#NoDAPL Protesters Compared to 'Jihadist Insurgency' by Private Security Firm and Energy Transfer Partners - Leaked Docs
A private security firm which started out as a US military contractor and has been hired by the controversial Dakota Access Pipeline (DAPL) to counter indigenous activists protesting its construction, has used "military-style counterterrorism measures," the Intercept reports.
The online publication claims it has obtained over 100 internal documents of the TigerSwan security firm, leaked by one of its contractors, and has studied more than 1,000 documents via public records requests. The papers "reveal that TigerSwan spearheaded a multifaceted private security operation characterized by sweeping and invasive surveillance of protesters," it said.
The Intercept says the information provides "the first detailed picture" of the former US military and State Department contractor's "military style" methods. Its report claimed that the firm hired by Energy Transfer Partners treated the anti-project protesters as jihadists.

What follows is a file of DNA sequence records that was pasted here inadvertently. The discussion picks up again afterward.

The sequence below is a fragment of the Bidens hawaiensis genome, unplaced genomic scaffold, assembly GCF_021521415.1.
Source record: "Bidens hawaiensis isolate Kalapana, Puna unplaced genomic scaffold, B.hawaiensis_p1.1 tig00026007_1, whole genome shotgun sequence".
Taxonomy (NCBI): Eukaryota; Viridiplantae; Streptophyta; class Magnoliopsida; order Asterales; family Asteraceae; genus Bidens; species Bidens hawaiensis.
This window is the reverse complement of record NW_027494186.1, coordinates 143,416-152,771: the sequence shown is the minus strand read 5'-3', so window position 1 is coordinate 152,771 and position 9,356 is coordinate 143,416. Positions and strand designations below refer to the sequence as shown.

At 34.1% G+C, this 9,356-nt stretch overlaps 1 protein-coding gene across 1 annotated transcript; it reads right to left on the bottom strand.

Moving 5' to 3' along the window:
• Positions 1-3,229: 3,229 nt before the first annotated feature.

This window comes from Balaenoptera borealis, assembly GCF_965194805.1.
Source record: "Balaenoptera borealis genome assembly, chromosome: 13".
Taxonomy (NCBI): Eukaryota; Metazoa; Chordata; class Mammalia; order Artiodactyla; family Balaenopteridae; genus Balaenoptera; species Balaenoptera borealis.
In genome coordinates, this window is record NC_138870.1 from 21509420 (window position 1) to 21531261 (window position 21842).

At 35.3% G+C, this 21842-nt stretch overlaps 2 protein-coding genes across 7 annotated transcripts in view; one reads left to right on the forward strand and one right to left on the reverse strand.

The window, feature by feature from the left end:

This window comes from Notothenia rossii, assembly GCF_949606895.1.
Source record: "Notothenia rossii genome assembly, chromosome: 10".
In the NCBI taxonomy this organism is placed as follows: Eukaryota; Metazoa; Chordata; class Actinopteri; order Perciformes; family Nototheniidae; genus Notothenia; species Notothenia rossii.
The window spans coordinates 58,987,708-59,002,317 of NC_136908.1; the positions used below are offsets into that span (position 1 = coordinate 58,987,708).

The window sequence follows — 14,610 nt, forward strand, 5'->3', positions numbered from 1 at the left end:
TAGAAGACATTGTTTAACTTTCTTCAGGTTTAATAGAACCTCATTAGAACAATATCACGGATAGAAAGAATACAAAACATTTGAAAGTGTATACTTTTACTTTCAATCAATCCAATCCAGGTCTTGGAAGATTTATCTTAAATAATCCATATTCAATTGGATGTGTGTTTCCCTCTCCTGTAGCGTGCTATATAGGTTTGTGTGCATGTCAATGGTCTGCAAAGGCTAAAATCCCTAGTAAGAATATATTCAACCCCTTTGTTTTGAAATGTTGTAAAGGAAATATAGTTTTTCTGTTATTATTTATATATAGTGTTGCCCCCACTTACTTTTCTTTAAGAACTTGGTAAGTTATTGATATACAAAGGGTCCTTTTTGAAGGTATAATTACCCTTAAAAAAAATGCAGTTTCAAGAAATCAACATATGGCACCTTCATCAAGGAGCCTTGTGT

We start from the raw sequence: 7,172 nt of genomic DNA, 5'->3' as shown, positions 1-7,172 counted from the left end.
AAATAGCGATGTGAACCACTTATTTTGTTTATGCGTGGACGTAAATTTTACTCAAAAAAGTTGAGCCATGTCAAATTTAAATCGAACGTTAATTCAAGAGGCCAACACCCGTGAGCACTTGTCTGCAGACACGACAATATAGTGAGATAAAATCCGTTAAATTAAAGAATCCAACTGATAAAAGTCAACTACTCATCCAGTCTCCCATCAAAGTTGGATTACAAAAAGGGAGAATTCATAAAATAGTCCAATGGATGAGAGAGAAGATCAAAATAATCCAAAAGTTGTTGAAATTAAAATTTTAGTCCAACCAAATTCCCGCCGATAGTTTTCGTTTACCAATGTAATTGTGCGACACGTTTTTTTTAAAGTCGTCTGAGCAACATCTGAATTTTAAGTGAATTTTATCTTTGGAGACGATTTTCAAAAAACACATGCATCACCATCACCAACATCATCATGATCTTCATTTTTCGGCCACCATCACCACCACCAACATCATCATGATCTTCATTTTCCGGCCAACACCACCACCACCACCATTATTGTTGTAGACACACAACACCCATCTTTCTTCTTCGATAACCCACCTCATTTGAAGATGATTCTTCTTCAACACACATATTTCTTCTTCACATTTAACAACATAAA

In its internal communications, the indigenous-led movement who call themselves water protectors and who tried to prevent the construction of the pipeline, is described by TigerSwan as "an ideologically driven insurgency with a strong religious component."
The movement "generally followed the jihadist insurgency model while active," one of the leaked documents reportedly said, with TigerSwan adding, "we can expect the individuals who fought for and supported it to follow a post-insurgency model after its collapse."
To counter opponents of the pipeline, the private security firm – which was set up "during the height of the war in Iraq" by a former commander in the elite Army special operations unit – has used all methods of intelligence and infiltration, the report said.
Helicopters and drones were deployed for aerial surveillance and radio eavesdropping had been initiated. One of the leaked papers also revealed "plans to obtain night-vision goggles, LRADs [Long Range Acoustic Devices], [and] body armor."
TigerSwan's intelligence-gathering teams also reportedly infiltrated activist circles in various states by "using false names and identities," and forwarded the data to their employer. The firm has also reportedly targeted the movement through a "counter-information campaign" on social media.